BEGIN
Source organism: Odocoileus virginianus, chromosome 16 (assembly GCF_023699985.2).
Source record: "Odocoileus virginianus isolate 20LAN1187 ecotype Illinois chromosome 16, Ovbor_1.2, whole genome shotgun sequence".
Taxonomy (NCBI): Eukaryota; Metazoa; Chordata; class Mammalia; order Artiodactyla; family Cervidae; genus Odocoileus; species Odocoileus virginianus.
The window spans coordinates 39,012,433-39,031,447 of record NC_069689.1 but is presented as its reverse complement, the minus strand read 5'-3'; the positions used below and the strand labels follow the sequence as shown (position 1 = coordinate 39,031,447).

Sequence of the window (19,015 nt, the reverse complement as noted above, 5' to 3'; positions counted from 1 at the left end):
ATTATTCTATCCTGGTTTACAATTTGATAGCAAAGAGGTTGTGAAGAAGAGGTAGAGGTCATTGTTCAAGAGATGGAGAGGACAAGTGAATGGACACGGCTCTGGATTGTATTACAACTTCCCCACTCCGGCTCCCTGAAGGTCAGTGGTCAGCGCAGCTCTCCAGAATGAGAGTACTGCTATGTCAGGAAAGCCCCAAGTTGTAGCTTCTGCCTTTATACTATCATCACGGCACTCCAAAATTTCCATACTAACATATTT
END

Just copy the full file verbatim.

Source organism: Odocoileus virginianus, chromosome 16 (assembly GCF_023699985.2).
Source record: "Odocoileus virginianus isolate 20LAN1187 ecotype Illinois chromosome 16, Ovbor_1.2, whole genome shotgun sequence".
Taxonomy (NCBI): Eukaryota; Metazoa; Chordata; class Mammalia; order Artiodactyla; family Cervidae; genus Odocoileus; species Odocoileus virginianus.
The window spans coordinates 39,012,433-39,031,447 of record NC_069689.1 but is presented as its reverse complement, the minus strand read 5'-3'; the positions used below and the strand labels follow the sequence as shown (position 1 = coordinate 39,031,447).

Sequence of the window (19,015 nt, the reverse complement as noted above, 5' to 3'; positions counted from 1 at the left end):
ATTATTCTATCCTGGTTTACAATTTGATAGCAAAGAGGTTGTGAAGAAGAGGTAGAGGTCATTGTTCAAGAGATGGAGAGGACAAGTGAATGGACACGGCTCTGGATTGTATTACAACTTCCCCACTCCGGCTCCCTGAAGGTCAGTGGTCAGCGCAGCTCTCCAGAATGAGAGTACTGCTATGTCAGGAAAGCCCCAAGTTGTAGCTTCTGCCTTTATACTATCATCACGGCACTCCAAAATTTCCATACTAACATATTT